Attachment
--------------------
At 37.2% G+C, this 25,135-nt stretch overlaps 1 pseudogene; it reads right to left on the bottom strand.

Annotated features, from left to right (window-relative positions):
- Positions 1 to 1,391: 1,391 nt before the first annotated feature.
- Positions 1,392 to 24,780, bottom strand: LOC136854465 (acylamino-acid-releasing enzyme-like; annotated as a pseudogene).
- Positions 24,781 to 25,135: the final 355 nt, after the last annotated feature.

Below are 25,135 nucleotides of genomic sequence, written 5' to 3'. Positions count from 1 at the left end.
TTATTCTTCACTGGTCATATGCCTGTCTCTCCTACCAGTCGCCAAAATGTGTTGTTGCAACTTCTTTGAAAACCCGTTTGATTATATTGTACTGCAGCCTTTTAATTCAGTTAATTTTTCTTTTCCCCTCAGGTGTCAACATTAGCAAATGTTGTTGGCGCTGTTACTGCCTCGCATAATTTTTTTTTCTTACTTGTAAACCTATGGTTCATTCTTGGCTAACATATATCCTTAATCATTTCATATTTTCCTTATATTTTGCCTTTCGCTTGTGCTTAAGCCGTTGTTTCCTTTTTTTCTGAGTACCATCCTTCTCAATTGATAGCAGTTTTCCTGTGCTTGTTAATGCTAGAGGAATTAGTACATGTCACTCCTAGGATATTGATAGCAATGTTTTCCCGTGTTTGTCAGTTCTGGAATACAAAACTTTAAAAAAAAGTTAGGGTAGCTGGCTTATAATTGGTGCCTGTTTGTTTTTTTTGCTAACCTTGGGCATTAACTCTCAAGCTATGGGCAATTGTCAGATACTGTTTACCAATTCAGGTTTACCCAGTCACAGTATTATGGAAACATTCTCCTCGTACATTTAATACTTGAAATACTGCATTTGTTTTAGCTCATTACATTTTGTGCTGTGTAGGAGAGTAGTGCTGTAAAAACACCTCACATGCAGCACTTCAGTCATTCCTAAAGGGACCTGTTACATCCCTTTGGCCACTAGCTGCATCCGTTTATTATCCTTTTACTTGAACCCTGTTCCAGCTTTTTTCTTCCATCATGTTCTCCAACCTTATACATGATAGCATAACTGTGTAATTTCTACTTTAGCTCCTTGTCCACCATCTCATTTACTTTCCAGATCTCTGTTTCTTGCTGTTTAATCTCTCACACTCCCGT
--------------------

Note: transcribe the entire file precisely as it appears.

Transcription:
At 37.2% G+C, this 25,135-nt stretch overlaps 1 pseudogene; it reads right to left on the bottom strand.

Annotated features, from left to right (window-relative positions):
- Positions 1 to 1,391: 1,391 nt before the first annotated feature.
- Positions 1,392 to 24,780, bottom strand: LOC136854465 (acylamino-acid-releasing enzyme-like; annotated as a pseudogene).
- Positions 24,781 to 25,135: the final 355 nt, after the last annotated feature.

Below are 25,135 nucleotides of genomic sequence, written 5' to 3'. Positions count from 1 at the left end.
TTATTCTTCACTGGTCATATGCCTGTCTCTCCTACCAGTCGCCAAAATGTGTTGTTGCAACTTCTTTGAAAACCCGTTTGATTATATTGTACTGCAGCCTTTTAATTCAGTTAATTTTTCTTTTCCCCTCAGGTGTCAACATTAGCAAATGTTGTTGGCGCTGTTACTGCCTCGCATAATTTTTTTTTCTTACTTGTAAACCTATGGTTCATTCTTGGCTAACATATATCCTTAATCATTTCATATTTTCCTTATATTTTGCCTTTCGCTTGTGCTTAAGCCGTTGTTTCCTTTTTTTCTGAGTACCATCCTTCTCAATTGATAGCAGTTTTCCTGTGCTTGTTAATGCTAGAGGAATTAGTACATGTCACTCCTAGGATATTGATAGCAATGTTTTCCCGTGTTTGTCAGTTCTGGAATACAAAACTTTAAAAAAAAGTTAGGGTAGCTGGCTTATAATTGGTGCCTGTTTGTTTTTTTTGCTAACCTTGGGCATTAACTCTCAAGCTATGGGCAATTGTCAGATACTGTTTACCAATTCAGGTTTACCCAGTCACAGTATTATGGAAACATTCTCCTCGTACATTTAATACTTGAAATACTGCATTTGTTTTAGCTCATTACATTTTGTGCTGTGTAGGAGAGTAGTGCTGTAAAAACACCTCACATGCAGCACTTCAGTCATTCCTAAAGGGACCTGTTACATCCCTTTGGCCACTAGCTGCATCCGTTTATTATCCTTTTACTTGAACCCTGTTCCAGCTTTTTTCTTCCATCATGTTCTCCAACCTTATACATGATAGCATAACTGTGTAATTTCTACTTTAGCTCCTTGTCCACCATCTCATTTACTTTCCAGATCTCTGTTTCTTGCTGTTTAATCTCTCACACTCCCGT